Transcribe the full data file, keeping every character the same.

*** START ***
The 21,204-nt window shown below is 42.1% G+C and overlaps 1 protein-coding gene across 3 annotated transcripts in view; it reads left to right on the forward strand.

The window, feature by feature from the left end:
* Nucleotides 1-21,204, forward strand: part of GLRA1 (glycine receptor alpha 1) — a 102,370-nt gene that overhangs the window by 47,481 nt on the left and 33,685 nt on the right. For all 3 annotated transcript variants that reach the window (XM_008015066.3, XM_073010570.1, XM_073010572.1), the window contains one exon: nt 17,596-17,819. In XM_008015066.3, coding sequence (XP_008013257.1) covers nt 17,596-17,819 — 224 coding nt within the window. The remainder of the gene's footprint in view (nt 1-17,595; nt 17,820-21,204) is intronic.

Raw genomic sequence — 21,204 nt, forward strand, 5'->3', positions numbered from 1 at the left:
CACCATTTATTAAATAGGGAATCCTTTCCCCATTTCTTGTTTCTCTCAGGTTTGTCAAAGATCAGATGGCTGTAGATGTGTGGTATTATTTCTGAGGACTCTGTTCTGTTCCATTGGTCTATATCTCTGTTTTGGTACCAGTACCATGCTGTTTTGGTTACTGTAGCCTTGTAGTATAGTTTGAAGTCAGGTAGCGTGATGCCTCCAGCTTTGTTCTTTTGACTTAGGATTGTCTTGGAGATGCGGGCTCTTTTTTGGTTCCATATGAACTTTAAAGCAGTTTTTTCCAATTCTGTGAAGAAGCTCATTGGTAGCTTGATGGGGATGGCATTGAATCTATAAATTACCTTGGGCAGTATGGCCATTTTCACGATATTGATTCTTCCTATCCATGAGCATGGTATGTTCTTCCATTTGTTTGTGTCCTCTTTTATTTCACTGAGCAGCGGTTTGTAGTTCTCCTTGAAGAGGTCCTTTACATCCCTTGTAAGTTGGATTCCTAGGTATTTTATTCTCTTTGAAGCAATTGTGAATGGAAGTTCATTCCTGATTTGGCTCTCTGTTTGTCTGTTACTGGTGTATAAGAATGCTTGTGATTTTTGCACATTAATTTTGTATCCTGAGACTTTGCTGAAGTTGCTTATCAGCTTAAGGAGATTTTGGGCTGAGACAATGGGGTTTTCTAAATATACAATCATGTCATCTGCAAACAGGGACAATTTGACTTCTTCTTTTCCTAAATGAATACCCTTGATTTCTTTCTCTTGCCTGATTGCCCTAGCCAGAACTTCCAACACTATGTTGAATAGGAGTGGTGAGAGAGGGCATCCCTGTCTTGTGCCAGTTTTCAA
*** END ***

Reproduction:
The 21,204-nt window shown below is 42.1% G+C and overlaps 1 protein-coding gene across 3 annotated transcripts in view; it reads left to right on the forward strand.

The window, feature by feature from the left end:
* Nucleotides 1-21,204, forward strand: part of GLRA1 (glycine receptor alpha 1) — a 102,370-nt gene that overhangs the window by 47,481 nt on the left and 33,685 nt on the right. For all 3 annotated transcript variants that reach the window (XM_008015066.3, XM_073010570.1, XM_073010572.1), the window contains one exon: nt 17,596-17,819. In XM_008015066.3, coding sequence (XP_008013257.1) covers nt 17,596-17,819 — 224 coding nt within the window. The remainder of the gene's footprint in view (nt 1-17,595; nt 17,820-21,204) is intronic.

Raw genomic sequence — 21,204 nt, forward strand, 5'->3', positions numbered from 1 at the left:
CACCATTTATTAAATAGGGAATCCTTTCCCCATTTCTTGTTTCTCTCAGGTTTGTCAAAGATCAGATGGCTGTAGATGTGTGGTATTATTTCTGAGGACTCTGTTCTGTTCCATTGGTCTATATCTCTGTTTTGGTACCAGTACCATGCTGTTTTGGTTACTGTAGCCTTGTAGTATAGTTTGAAGTCAGGTAGCGTGATGCCTCCAGCTTTGTTCTTTTGACTTAGGATTGTCTTGGAGATGCGGGCTCTTTTTTGGTTCCATATGAACTTTAAAGCAGTTTTTTCCAATTCTGTGAAGAAGCTCATTGGTAGCTTGATGGGGATGGCATTGAATCTATAAATTACCTTGGGCAGTATGGCCATTTTCACGATATTGATTCTTCCTATCCATGAGCATGGTATGTTCTTCCATTTGTTTGTGTCCTCTTTTATTTCACTGAGCAGCGGTTTGTAGTTCTCCTTGAAGAGGTCCTTTACATCCCTTGTAAGTTGGATTCCTAGGTATTTTATTCTCTTTGAAGCAATTGTGAATGGAAGTTCATTCCTGATTTGGCTCTCTGTTTGTCTGTTACTGGTGTATAAGAATGCTTGTGATTTTTGCACATTAATTTTGTATCCTGAGACTTTGCTGAAGTTGCTTATCAGCTTAAGGAGATTTTGGGCTGAGACAATGGGGTTTTCTAAATATACAATCATGTCATCTGCAAACAGGGACAATTTGACTTCTTCTTTTCCTAAATGAATACCCTTGATTTCTTTCTCTTGCCTGATTGCCCTAGCCAGAACTTCCAACACTATGTTGAATAGGAGTGGTGAGAGAGGGCATCCCTGTCTTGTGCCAGTTTTCAA